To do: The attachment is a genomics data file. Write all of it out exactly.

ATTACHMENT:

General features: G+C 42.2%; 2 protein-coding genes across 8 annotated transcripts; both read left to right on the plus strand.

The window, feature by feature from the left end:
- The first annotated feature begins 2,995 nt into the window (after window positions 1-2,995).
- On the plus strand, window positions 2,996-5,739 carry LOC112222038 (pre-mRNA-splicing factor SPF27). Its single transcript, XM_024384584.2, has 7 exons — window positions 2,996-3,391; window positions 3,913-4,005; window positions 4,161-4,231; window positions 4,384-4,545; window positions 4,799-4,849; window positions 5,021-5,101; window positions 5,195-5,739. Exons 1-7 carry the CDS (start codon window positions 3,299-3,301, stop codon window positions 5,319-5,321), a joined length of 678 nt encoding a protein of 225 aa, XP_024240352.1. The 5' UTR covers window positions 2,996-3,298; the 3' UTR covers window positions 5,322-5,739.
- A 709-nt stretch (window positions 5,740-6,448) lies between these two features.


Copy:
General features: G+C 42.2%; 2 protein-coding genes across 8 annotated transcripts; both read left to right on the plus strand.

The window, feature by feature from the left end:
- The first annotated feature begins 2,995 nt into the window (after window positions 1-2,995).
- On the plus strand, window positions 2,996-5,739 carry LOC112222038 (pre-mRNA-splicing factor SPF27). Its single transcript, XM_024384584.2, has 7 exons — window positions 2,996-3,391; window positions 3,913-4,005; window positions 4,161-4,231; window positions 4,384-4,545; window positions 4,799-4,849; window positions 5,021-5,101; window positions 5,195-5,739. Exons 1-7 carry the CDS (start codon window positions 3,299-3,301, stop codon window positions 5,319-5,321), a joined length of 678 nt encoding a protein of 225 aa, XP_024240352.1. The 5' UTR covers window positions 2,996-3,298; the 3' UTR covers window positions 5,322-5,739.
- A 709-nt stretch (window positions 5,740-6,448) lies between these two features.